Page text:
In 1990, the United States signed into law the Americans with Disabilities Act (ADA). The legislation provides more building access for individuals with disabilities. Within the ADA are guidelines for safe ramps. These guidelines are required both for commercial and public properties although they aren’t mandatory for residential properties.
Canada does not have an official disability law. Our nation does, however, have some specific disability building codes in the Canadian National Building Code (CNBC). Nevertheless, as a proud Canadian company, Advantage Home Health Solutions is a big believer in the industry standard guidelines created in the United States. As a result, we follow ADA guidelines by choice. We believe it simply makes good sense.
What are the ADA guidelines regarding ramps?
Flat surfaces at doorways.
The first ADA guideline regarding ramps insists upon a minimum 4’x5′ flat surface at each door. This is necessary if the ramp extends straight out. If the ramp is turning, a 5’x5′ flat surface is required. This guideline ensures that ramp users and their caregivers are given safe, level surfaces that provide enough room to open and shut doors before turning around and continuing onto the ramps. The flat surfaces can come in the form of porches, decks or small thresholds.
The second guideline mandates that ramps have 1:12 pitches. For every inch of elevation, there should be 12 inches of ramping. This results in a 4.8 degree slope. This guideline ensures that the slope of the ramp isn’t too steep to provide safe passage for its user. National Ramp recommends no greater than a 1:8 pitch, and only for users in a power wheelchair or manual wheelchair being pushed up the ramp.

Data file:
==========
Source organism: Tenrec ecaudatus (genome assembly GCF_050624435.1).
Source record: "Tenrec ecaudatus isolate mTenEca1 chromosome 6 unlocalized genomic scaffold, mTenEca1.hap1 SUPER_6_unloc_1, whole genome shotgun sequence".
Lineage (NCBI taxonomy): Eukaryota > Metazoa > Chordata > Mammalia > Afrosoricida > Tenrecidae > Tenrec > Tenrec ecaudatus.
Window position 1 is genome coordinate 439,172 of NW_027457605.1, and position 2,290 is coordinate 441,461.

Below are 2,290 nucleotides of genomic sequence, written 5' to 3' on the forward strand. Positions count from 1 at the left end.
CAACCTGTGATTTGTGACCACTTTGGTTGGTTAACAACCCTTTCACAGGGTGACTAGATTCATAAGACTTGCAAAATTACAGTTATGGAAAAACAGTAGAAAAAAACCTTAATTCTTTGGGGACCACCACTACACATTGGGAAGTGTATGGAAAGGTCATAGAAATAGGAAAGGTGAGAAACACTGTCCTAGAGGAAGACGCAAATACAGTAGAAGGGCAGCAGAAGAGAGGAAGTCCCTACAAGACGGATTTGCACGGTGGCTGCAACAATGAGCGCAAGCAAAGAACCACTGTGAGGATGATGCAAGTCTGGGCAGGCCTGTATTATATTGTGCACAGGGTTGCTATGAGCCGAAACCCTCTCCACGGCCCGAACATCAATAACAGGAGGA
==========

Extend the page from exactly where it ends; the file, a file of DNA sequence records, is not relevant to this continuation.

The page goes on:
The third ADA guideline is all about giving ramp users areas to rest. Resting platforms of either 4’x5’ or 5’x5’ should be included for every ramp run longer than 30’. This regulation was created to offer resting places to both ramp users and their caregivers if and when they become fatigued using the ramp.
The fourth guideline references the ends of the ramps. They should each end on hard, level surfaces with a minimum area of 5’x5’. The purpose of this guideline is to keep a user’s mobility device from getting stuck in muddy or soft grounds. Concrete and pavement are acceptable landing surfaces for ramps. Hard-packed gravel can also be an acceptable landing surface in the event the individual’s mobility solution is capable of moving on such a surface. Grass and dirt are not acceptable landing surfaces
The fifth and final ADA guideline for ramps addresses their widths. Ramps should be a minimum width of 36” for residential properties and 48” for commercial or bariatric use.
It should also be noted that when it comes to ramps, the ADA has a standard for “friction coefficient”. This increases the non-slip factor of ramps. The ADA recommends 0.5 COF (coefficient of friction) or higher for aluminum ramps with grip. According to Safety Direct America, COF means that the more weight there is on a pedestrian’s shoes, the higher the friction force is.
“The pedestrian gets added friction from the added weight on the shoes, which helps maintain safety despite the added weight that’s being controlled,” explains their website, “However, when added weight is not on the pedestrian’s shoes, but instead on a separate or wheeled load, the shoes don’t get the benefit of added traction. This means that the floor’s minimum coefficient of friction (COF) for safety needs to be higher.”
The Advantage Home Health Solutions team offers a wide variety of high-quality wheelchair ramps. They include curb ramps, threshold ramps and even semi-permanent modular wheelchair ramp systems to accommodate any height and space requirement. We’ll help you determine which ramp is right for you! Please don’t hesitate to give us a call at 403-460-5438. You may also email us by filling out the form on our Contact page.